convergence to the global optimum. Noting that in each iteration, the
empirical cost is reduced at least by a factor of $1 - \frac{\gamma
\alpha}{k}$, the theorem follows. {\bf Q.E.D.}
Note that at earlier iterations, the binary classifier used as the
component learner is likely to be given a weighted sample with balanced
positive and negative examples. As the number of iterations increases
and progress is made, however, it will receive samples that are
increasingly more negative. (This is because the positive examples
correspond to labels that can further improve the current performance.)
It therefore becomes easier to attain high weighted accuracy
by simply classifying all examples to be negative.
The weak learning condition of Eq.~\ref{eq:weak2} appropriately
deals with this issue, as it requires that the weak learner
achieve better weighted accuracy than that attainable by
assigning all examples to the negative class, as we mentioned earlier.
\iffalse
It is important to note that the output $H_T$ of the procedure described
above is a stochastic hypothesis. For the original cost-sensitive
learning problem, this needs to be converted to a deterministic classifier.
The obvious method is to choose, for each $x$, the $y$ for each $H_T$ gives the
maximum value. It is easy to see that the resulting
functional hypothesis will also be optimal at convergence,
in the realizable case, i.e. when the optimal labeling of the
training data can be realized by the hypothesis space at hand.
\begin{corollary}
Define a modified version of GBSE in which the final hypothesis
$H_T$ is translated to a deterministic hypothesis $G_T: X \rightarrow Y$ by
\[
G_T(x) = \arg \max H_T(x,y)
\]
Then, in the realizable case, i.e. when the class of linear combinations
of ${\cal F}$, written $LIN({\cal F})$, contains a member $F^*$
which attains the minimum cost on the input sample,
with the same weak learning condition as in Theorem~\ref{prop2},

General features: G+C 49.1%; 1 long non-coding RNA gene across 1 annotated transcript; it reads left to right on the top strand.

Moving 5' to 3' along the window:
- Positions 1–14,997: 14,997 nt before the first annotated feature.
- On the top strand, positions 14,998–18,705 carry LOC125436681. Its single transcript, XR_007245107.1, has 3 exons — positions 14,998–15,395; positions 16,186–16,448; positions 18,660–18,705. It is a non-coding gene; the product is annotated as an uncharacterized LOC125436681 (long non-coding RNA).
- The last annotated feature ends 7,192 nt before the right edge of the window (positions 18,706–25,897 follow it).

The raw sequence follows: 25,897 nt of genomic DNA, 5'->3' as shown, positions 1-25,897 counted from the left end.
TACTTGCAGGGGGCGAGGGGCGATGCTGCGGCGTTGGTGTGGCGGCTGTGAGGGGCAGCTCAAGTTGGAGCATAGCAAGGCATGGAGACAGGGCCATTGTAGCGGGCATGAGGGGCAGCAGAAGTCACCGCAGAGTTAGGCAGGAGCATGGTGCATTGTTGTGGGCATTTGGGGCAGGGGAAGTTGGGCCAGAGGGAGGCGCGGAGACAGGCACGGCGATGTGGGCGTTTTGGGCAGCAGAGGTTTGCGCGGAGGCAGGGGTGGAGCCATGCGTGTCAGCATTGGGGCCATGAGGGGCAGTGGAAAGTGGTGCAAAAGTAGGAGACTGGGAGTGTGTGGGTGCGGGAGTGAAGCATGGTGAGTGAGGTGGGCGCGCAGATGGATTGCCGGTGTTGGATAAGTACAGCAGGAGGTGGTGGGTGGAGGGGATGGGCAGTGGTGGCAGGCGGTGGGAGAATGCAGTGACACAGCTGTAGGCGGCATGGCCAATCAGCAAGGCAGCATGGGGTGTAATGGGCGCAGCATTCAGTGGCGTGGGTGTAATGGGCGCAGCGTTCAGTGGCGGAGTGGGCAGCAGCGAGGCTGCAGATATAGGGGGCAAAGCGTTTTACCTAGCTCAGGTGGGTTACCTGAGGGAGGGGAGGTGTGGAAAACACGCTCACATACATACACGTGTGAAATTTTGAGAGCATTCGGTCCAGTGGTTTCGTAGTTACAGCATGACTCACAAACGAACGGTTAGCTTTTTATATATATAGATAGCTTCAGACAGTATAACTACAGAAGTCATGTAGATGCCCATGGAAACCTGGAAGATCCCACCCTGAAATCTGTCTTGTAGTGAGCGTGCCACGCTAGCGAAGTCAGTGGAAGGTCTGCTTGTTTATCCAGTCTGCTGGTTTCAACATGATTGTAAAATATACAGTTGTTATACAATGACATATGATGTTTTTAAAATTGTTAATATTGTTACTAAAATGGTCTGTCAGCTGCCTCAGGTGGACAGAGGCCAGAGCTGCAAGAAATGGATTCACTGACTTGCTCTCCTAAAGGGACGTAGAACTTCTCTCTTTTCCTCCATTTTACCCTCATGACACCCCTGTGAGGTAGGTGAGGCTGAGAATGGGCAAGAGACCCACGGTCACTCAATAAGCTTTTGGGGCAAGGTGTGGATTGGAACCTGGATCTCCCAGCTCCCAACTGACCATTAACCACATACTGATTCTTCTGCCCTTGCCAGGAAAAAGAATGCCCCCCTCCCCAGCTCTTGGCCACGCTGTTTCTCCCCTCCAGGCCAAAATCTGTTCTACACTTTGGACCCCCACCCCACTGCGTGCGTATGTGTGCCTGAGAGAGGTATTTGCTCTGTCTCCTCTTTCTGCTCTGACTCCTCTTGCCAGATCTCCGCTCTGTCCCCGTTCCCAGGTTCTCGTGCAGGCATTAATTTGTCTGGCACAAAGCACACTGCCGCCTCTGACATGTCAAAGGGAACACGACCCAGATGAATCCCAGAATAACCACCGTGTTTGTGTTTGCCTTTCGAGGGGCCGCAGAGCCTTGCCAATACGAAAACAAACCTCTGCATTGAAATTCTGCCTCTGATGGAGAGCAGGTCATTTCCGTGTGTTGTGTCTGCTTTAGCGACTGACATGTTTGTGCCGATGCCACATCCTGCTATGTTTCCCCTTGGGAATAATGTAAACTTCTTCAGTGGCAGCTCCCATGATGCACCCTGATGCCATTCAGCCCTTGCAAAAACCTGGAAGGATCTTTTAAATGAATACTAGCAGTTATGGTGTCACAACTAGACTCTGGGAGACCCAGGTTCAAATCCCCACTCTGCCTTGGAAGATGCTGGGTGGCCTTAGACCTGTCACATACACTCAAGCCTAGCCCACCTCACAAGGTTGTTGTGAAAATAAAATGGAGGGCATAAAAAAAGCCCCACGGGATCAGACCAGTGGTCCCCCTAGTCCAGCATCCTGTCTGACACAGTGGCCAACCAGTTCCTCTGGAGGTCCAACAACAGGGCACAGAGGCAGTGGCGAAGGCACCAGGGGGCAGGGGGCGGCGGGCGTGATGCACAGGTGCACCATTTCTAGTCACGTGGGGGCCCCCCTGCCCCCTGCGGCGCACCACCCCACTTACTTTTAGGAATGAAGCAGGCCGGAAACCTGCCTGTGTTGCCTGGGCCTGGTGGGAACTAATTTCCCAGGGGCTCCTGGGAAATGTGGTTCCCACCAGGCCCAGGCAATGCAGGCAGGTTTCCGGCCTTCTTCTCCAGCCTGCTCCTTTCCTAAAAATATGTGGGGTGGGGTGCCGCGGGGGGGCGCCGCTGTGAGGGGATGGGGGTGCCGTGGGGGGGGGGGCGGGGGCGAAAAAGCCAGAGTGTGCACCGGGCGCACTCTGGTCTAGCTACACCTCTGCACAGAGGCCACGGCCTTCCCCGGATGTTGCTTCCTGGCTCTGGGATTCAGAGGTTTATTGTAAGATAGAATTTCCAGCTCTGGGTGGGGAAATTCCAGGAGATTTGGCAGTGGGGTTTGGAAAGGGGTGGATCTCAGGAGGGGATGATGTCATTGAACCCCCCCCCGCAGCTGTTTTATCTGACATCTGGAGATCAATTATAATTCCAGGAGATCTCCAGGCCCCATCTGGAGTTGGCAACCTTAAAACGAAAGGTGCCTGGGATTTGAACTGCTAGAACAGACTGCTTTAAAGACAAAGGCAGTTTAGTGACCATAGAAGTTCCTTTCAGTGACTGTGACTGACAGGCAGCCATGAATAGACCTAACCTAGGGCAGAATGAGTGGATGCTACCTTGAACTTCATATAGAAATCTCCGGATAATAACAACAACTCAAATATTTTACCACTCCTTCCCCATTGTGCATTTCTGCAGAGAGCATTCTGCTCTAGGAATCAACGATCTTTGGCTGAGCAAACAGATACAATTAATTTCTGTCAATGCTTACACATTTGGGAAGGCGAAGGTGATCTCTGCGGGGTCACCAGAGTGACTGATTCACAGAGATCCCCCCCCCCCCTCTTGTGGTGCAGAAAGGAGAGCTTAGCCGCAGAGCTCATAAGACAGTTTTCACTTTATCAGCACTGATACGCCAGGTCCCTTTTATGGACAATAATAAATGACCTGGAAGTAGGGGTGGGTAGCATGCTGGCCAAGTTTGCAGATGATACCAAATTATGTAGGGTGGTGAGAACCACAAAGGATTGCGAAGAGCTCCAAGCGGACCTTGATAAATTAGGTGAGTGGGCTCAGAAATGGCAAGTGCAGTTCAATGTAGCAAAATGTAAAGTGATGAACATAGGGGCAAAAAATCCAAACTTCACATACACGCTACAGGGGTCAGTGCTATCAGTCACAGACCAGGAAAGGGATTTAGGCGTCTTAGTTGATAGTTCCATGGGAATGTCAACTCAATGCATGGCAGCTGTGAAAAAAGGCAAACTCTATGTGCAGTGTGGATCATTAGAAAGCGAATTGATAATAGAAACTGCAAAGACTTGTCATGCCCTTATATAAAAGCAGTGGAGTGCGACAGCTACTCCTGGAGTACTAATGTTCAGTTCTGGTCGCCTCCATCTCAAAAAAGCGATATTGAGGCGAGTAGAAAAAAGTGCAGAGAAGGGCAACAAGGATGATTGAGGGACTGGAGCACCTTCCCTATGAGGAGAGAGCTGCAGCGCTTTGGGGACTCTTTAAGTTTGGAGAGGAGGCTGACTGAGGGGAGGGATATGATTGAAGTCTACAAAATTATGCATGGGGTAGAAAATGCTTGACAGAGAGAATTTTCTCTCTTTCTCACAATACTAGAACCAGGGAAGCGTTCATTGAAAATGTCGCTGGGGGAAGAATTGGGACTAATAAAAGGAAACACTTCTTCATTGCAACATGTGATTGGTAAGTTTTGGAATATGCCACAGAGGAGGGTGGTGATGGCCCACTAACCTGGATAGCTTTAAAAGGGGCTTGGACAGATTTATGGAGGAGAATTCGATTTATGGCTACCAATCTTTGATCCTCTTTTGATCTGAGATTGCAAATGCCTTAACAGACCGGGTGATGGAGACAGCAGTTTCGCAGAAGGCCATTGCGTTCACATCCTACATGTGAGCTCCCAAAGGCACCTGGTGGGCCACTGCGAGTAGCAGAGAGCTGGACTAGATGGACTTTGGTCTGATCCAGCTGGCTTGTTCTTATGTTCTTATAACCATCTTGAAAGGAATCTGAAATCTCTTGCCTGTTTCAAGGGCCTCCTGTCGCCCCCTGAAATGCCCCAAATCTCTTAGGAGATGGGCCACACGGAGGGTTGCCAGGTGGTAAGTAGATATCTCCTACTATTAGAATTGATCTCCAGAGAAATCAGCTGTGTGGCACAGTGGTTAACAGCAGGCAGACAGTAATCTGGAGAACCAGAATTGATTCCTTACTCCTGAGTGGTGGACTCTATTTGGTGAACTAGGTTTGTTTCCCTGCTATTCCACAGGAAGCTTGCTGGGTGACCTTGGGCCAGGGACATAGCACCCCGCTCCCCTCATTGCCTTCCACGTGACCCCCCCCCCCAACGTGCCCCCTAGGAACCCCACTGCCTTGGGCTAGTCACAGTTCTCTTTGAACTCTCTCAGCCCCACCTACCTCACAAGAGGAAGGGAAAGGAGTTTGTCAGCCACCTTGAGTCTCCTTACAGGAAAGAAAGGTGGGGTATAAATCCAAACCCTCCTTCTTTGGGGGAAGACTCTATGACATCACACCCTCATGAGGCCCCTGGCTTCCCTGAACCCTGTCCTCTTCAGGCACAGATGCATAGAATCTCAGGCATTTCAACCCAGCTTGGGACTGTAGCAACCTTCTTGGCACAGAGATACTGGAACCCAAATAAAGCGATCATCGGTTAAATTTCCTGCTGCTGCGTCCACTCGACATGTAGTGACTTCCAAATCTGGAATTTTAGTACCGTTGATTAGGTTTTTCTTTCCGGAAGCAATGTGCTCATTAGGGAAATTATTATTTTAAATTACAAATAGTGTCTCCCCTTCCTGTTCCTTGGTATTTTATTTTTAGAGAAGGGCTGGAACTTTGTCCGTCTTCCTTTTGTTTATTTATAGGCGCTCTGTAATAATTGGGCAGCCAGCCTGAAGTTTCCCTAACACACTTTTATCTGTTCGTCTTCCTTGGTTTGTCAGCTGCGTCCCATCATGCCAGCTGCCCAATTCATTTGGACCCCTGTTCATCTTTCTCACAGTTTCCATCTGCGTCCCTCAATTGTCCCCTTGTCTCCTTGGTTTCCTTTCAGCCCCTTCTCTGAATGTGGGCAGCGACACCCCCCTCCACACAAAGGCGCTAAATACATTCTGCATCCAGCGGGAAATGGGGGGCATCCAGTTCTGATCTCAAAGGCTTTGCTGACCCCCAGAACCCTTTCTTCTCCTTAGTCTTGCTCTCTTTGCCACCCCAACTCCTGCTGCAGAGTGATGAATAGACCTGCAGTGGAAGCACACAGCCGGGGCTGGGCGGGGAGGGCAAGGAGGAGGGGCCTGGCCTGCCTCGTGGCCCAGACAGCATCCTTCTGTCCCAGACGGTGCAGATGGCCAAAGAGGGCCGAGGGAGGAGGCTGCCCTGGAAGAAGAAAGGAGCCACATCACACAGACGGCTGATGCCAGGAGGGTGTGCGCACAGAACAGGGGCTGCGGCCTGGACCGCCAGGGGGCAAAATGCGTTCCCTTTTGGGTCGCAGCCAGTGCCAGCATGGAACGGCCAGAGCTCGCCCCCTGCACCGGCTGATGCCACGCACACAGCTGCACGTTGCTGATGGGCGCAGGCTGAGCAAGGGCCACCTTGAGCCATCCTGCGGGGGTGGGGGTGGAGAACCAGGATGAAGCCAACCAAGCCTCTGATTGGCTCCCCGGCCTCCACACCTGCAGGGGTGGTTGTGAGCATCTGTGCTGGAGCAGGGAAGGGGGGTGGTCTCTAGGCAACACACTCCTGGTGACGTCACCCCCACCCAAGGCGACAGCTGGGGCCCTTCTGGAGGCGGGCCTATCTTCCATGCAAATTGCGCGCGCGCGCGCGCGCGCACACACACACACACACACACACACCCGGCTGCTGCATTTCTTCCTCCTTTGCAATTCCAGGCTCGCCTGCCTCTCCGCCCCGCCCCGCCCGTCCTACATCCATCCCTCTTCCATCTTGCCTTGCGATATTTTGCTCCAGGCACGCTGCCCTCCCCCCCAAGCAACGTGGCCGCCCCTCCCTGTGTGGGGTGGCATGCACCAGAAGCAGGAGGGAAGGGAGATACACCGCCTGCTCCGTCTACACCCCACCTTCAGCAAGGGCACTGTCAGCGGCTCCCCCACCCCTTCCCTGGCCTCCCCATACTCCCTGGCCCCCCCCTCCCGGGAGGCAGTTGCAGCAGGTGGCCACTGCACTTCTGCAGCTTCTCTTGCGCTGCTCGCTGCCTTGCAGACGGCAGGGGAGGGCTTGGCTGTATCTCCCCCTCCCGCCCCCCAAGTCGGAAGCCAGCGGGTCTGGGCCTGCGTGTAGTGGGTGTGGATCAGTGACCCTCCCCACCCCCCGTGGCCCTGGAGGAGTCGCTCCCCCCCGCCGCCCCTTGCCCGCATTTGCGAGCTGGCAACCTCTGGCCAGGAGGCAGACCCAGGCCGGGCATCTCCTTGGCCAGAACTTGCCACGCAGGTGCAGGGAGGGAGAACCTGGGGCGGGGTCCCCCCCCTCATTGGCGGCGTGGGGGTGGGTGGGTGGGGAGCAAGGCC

$G_T$ will approximately minimize the empirical cost
on the original sample $S$, namely as $T$ tends to infinity, we have
\[
\lim_{T \rightarrow \infty}
\sum_{x_i \in S} \tilde{C}(x,H_T(x)) =
\min_{F \in LIN({\cal F})} \sum_{x_i \in S} \tilde{C}(x_i,F(x_i))
\]
\end{corollary}
{\bf Proof}
In the realizable case, the optimal stochastic hypothesis is one that
classifies all the examples in the expanded training data correctly
and is {\em functional} on the training data.
\iffalse
Hence, its empirical loss is equal to that of the optimal functional hypothesis.
\fi
Thus, at convergence the functional modification $G_T$ is
identical to $H_T$ on the training data,
and its empirical cost equals that of
the empirically optimal functional hypothesis.
Hence the corollary follows from Theorem~\ref{prop2}.
{\bf Q.E.D.}
\fi
\iffalse
\subsection{Variants}
The method just described, IEB, is a natural result of combining
the ideas of iterative weighting and data expansion in a gradient
boosting framework with stochastic ensembles.
Here we also consider slight variants of IEB.
Recall that the weighting schemes used in {\em IWE} and {\em IEB}
make use of the following weight for an example pair $(x,y)$.
\begin{equation}
\label{eq:weight}
w(x,y) = C(x, H_{t-1}(x)C) - (x, y)
\end{equation}
Since, in {\em IWE}, each $x$ is labeled with the ``best'' label $y^*$,
namely that $y$ which has the least cost for $x$, $C(x,y)$, {\em IW}'s
weighting scheme, written $w_1$, is related to that of {\em IEB},
$w_2$, by the following relationship.
\begin{equation}
\label{eq:weight2}
w_1(x,y^*) = \max_{y \in Y} w_2(x,y)
\end{equation}
Now observe that the distribution $D$ on $X \times Y$ can be
expressed as as the following product:
\begin{equation}
\label{eq:distribution2}
D(x,y) = V(x) \cdot W(y|x)
\end{equation}
It is thus natural to consider the weighting scheme, in which
IWE's weighting, $w_1$, is used for $V(x)$, and
IEB's weighting, $w_2$, is used for $W(y|x)$.
This informal argument is for the case in which the
weights are probabilities (non-negative), but
we abuse and apply this motivation to our present context
involving positive and negative weights and arrive at the following
weighting scheme.
\begin{equation}
\label{eq:weight3a}
V(x) = w_1(x,y^*) = \max_{y \in Y} C(x, H_{t-1}(x)) - C(x, y)
\end{equation}
\begin{equation}
\label{eq:weight3b}
W(y|x) = \frac{|w_2(x,y^*)|}{\sum_{y \in Y} |w_2(x,y)|} =
\frac{|C(x, H_{t-1}(x)) - C(x, y)|}